(CelebrityAccess MediaWire) —
The 2004 summer concert season was disappointing for fans, musicians and especially concert promoters, according to a survey conducted by James McQuivey, an
assistant professor at the College of Communication, Boston University. His research shows that a modest rebound is coming in 2005, but it will not be big enough to recapture earlier days of glory.
The report says: "Musicians and promoters take heart: 2004 was as low as it goes. If consumers put their money where their mouth is, expect 2005 to rebound. This according to a new nationwide online survey of 18- to 34-year olds, which found that 39% of 2004 concert-goers expect to spend more than they did last year in the upcoming concert season. In addition, one-fourth of people who did not attend a paid concert last season expect to this season. Barring any unexpected jolts, this could lead to a 23% increase in spending from 2004 to 2005, offering a beleaguered concert industry respite from one of the worst concert seasons on record."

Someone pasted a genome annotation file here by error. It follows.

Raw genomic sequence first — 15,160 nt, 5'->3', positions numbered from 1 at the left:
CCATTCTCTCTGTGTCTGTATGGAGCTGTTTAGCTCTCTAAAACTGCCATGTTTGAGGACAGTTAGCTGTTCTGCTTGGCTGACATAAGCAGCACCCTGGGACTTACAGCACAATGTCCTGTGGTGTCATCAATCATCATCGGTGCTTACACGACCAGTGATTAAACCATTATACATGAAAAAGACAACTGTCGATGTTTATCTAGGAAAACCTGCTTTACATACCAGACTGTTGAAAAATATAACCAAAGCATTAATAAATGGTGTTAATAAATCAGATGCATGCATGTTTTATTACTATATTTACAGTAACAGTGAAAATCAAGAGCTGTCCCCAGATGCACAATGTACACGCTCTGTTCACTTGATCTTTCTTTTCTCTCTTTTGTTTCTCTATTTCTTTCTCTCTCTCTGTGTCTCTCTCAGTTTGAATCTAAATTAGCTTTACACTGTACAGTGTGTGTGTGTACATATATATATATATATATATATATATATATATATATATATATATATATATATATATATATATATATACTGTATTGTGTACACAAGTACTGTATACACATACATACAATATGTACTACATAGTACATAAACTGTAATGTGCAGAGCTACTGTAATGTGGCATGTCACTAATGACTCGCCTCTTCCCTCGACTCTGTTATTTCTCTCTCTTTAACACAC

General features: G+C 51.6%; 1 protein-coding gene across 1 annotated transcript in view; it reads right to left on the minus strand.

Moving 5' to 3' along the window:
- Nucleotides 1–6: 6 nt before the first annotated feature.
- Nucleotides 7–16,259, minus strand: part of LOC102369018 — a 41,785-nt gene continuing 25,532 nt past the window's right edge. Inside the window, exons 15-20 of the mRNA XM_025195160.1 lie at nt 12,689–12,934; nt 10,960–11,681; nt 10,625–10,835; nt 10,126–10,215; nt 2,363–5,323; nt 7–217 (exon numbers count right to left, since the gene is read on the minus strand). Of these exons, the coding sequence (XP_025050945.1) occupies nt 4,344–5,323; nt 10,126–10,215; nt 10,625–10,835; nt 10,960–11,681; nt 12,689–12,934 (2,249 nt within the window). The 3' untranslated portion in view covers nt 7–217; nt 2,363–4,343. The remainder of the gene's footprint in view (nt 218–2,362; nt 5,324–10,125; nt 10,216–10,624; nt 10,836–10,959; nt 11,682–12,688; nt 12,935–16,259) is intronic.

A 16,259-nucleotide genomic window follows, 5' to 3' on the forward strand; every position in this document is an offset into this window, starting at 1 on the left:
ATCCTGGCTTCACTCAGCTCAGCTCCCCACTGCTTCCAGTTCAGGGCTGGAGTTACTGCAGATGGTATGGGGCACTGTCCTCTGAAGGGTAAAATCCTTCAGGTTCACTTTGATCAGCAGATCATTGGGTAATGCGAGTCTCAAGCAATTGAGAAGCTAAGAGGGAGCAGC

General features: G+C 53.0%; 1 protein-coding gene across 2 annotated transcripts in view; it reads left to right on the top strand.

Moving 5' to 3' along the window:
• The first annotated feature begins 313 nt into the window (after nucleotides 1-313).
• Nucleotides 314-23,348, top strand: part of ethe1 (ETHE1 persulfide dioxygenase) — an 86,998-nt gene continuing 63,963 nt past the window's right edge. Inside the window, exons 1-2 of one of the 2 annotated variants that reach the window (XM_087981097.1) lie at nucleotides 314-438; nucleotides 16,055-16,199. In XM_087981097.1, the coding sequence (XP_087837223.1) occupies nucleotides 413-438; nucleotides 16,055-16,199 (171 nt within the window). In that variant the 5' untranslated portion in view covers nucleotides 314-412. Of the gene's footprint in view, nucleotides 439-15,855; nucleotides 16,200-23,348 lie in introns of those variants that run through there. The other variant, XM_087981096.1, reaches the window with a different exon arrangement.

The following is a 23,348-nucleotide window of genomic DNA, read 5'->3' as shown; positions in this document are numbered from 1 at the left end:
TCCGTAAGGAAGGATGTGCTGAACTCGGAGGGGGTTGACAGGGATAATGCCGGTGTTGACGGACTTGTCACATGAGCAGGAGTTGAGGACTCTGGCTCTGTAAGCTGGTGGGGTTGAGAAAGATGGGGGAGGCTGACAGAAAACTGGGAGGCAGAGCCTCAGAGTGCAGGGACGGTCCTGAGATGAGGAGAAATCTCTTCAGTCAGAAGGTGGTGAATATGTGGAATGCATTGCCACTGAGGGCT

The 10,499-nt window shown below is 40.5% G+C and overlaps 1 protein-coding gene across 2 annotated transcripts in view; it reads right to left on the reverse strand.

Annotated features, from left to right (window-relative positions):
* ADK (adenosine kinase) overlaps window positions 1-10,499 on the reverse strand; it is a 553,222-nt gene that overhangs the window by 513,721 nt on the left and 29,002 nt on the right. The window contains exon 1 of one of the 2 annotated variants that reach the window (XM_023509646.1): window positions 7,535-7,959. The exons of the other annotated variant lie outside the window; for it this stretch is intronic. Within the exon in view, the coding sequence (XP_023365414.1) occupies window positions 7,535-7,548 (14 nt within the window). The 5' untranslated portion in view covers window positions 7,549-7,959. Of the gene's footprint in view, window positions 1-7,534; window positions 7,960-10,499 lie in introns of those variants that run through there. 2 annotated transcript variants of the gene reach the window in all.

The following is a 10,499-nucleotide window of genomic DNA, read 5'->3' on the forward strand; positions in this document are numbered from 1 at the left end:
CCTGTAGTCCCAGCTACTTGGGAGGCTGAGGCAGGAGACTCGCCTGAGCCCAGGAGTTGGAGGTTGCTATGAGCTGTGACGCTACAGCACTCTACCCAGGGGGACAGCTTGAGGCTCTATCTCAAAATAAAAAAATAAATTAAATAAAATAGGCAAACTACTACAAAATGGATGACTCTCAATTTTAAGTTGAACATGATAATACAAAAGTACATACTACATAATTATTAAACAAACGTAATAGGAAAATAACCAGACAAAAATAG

The summer 2004 season was so poor — experiencing as much as a 40% dip by some estimates — that a team of student researchers at Boston University’s College of Communication undertook to find out why the dip happened in the first place and whether there was hope for a comeback. According to their survey, the dip was the result of significant concertgoer disappointment: 52% of those surveyed believed that there are not as many artists they want to see in concert anymore while 72% believe that ticket prices are just too high. Even more telling is the fact that an overwhelming 70% feel that ticketing agencies make a fortune from concerts.
“The concert industry is clearly still on the ropes,” says McQuivey. “Though the numbers will climb this summer, the box office won't sizzle in 2005 season. What remains to be seen is whether this is a long-term slump or a permanent redraw of the concertgoing map.”
Though audience sentiment is negative, at least one player in the industry comes out clean. Survey results show that a majority of concertgoers buys tickets from Ticketmaster.com and prefers to do so when offered a choice. Whatever happens to overall spending in 2005, Ticketmaster will continue to get its share of the pie.
The survey was fielded to a random sample of 500 adult members of the Global Market Insite (GMI) online panel aged 18 to 34 during the last week of October 2004. The margin of error for a randomly drawn sample this size is approximately +/- 5% with a confidence level of 95%. –Bob Grossweiner and Jane Cohen